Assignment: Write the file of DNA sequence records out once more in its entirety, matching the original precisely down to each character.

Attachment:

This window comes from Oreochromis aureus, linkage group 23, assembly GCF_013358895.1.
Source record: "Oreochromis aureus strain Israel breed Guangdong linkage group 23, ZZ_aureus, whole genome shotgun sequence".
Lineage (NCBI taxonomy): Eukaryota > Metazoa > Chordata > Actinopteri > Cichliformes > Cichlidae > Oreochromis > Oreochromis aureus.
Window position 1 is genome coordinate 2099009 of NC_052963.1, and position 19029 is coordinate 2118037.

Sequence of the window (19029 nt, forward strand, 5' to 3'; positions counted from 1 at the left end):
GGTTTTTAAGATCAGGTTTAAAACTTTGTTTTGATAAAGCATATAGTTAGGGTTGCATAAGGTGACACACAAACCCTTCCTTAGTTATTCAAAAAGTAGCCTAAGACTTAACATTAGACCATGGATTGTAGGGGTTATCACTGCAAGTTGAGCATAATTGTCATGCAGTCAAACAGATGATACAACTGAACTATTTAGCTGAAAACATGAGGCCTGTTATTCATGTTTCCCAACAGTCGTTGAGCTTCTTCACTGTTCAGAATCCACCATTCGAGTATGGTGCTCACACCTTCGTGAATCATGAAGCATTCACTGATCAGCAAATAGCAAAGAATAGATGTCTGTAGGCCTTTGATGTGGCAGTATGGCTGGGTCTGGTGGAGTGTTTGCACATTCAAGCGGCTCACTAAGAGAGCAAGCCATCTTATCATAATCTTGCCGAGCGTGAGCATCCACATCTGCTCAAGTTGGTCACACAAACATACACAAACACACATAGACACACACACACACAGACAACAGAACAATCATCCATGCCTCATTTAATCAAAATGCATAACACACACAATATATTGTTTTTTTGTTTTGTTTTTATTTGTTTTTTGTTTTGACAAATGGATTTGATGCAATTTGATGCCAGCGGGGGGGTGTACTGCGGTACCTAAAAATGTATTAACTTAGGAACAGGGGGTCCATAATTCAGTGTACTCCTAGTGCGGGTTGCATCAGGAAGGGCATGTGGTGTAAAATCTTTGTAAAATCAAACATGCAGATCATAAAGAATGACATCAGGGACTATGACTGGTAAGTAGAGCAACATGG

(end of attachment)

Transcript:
This window comes from Oreochromis aureus, linkage group 23, assembly GCF_013358895.1.
Source record: "Oreochromis aureus strain Israel breed Guangdong linkage group 23, ZZ_aureus, whole genome shotgun sequence".
Lineage (NCBI taxonomy): Eukaryota > Metazoa > Chordata > Actinopteri > Cichliformes > Cichlidae > Oreochromis > Oreochromis aureus.
Window position 1 is genome coordinate 2099009 of NC_052963.1, and position 19029 is coordinate 2118037.

Sequence of the window (19029 nt, forward strand, 5' to 3'; positions counted from 1 at the left end):
GGTTTTTAAGATCAGGTTTAAAACTTTGTTTTGATAAAGCATATAGTTAGGGTTGCATAAGGTGACACACAAACCCTTCCTTAGTTATTCAAAAAGTAGCCTAAGACTTAACATTAGACCATGGATTGTAGGGGTTATCACTGCAAGTTGAGCATAATTGTCATGCAGTCAAACAGATGATACAACTGAACTATTTAGCTGAAAACATGAGGCCTGTTATTCATGTTTCCCAACAGTCGTTGAGCTTCTTCACTGTTCAGAATCCACCATTCGAGTATGGTGCTCACACCTTCGTGAATCATGAAGCATTCACTGATCAGCAAATAGCAAAGAATAGATGTCTGTAGGCCTTTGATGTGGCAGTATGGCTGGGTCTGGTGGAGTGTTTGCACATTCAAGCGGCTCACTAAGAGAGCAAGCCATCTTATCATAATCTTGCCGAGCGTGAGCATCCACATCTGCTCAAGTTGGTCACACAAACATACACAAACACACATAGACACACACACACACAGACAACAGAACAATCATCCATGCCTCATTTAATCAAAATGCATAACACACACAATATATTGTTTTTTTGTTTTGTTTTTATTTGTTTTTTGTTTTGACAAATGGATTTGATGCAATTTGATGCCAGCGGGGGGGTGTACTGCGGTACCTAAAAATGTATTAACTTAGGAACAGGGGGTCCATAATTCAGTGTACTCCTAGTGCGGGTTGCATCAGGAAGGGCATGTGGTGTAAAATCTTTGTAAAATCAAACATGCAGATCATAAAGAATGACATCAGGGACTATGACTGGTAAGTAGAGCAACATGG